Don’t let your mind play with the thought of where and how you fit into any picture. Don’t toy with flattery by entertaining it even lightly in your mind. Reject sternly any thought of self-importance, self-praise, self-justification, or blame. This subject is as important for you as your own salvation, for your spiritual liberation depends on release from ego-consciousness.
These simple but profound thoughts will help us enjoy our own unimportance.
Sexuality: one of nature’s strongest forces
Kriyananda also discusses sexuality and how to work with the creative force. You might wonder, “What does this have to do with ego-transcendence?” He explains:
To the extent that men and women find their unity on a lower level rather than in God, what they receive from each other, in varying degrees, is egoic in nature.
Paramhansa Yogananda defined ego as the soul identified with the body and personality. To overcome ego-consciousness, we must resist those pulls, such as sexuality, which increase body-identification.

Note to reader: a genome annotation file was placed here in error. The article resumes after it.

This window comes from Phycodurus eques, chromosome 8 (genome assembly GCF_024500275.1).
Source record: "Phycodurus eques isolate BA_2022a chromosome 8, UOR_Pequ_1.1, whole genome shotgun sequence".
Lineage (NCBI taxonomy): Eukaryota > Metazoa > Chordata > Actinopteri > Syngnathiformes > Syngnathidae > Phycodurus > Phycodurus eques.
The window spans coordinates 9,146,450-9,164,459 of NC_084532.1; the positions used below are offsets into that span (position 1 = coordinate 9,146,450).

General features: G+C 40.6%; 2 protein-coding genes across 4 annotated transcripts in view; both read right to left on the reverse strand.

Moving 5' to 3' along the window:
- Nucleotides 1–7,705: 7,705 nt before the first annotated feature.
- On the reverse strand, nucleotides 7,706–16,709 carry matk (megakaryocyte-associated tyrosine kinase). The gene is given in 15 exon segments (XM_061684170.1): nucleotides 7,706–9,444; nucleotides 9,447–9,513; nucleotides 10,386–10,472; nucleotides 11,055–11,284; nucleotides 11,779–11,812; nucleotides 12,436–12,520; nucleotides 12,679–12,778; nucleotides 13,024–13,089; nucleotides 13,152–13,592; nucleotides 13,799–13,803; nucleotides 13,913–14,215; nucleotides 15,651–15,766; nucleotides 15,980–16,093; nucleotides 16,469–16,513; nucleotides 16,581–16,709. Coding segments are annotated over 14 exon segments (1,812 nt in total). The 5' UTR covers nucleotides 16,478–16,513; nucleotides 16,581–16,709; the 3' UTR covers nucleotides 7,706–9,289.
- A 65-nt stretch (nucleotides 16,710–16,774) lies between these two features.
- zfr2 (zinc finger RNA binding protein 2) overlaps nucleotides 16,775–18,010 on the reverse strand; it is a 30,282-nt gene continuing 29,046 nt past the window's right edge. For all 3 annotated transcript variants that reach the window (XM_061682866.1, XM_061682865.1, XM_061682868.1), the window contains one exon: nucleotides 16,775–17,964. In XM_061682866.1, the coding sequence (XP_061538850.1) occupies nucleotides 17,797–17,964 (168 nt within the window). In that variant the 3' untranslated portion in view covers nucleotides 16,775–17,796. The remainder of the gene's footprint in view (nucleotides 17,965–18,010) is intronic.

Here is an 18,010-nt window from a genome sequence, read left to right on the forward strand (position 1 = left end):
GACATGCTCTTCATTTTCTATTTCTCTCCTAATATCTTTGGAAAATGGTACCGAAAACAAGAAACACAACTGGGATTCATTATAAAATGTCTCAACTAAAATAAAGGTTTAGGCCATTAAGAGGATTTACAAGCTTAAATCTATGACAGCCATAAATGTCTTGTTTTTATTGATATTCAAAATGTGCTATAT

Sexuality is one of nature’s strongest forces. Many biologists view the attractive force between male and female as the primary motivation for all behavior. Whether we are married or single, we need to learn to work with this powerful energy.
Suppression doesn’t work
In Sadhu Beware! Kriyananda emphasizes that suppressing the sexual force does not work, even in traditional monasteries with strict rules about behavior. He writes that with suppression, “the ego is held temporarily in abeyance but will break out anew, like a disease, when circumstances permit.”
Suppression is like putting a lid on a pressure cooker. Even though the heat of sexual desires may wax and wane, unless we remove the repressive lid from the pot there cannot be permanent relief. Rather than simply capping a boiling pot, we need to reduce the heat (of sexual desire) and re-channel the pent-up energy toward soul freedom.
Transmutation—a conscious effort of will
In other words, what is needed is not repression, but a conscious effort of will to transmute energy from lower to higher forms of expression. All of the techniques given in Sadhu Beware! for transmuting the sexual force involve using the will to counterbalance and re-direct its intensity. Here are a few examples:
1) Be ever mindful of your thoughts—sexual attraction starts in the mind.
2) Watch the flow of your attention. If you are beginning to focus on a person, picture, or scene, look away impersonally.
3) When you feel your energy going out to anything, internalize it. Realize that the source of joy is within yourself. Try never to get excited about anything—not even a meal that you expect to enjoy.
4) Try to be controlled in your physical contact with the opposite sex. “Touch,” he writes, “is the principle channel of sexual magnetism.”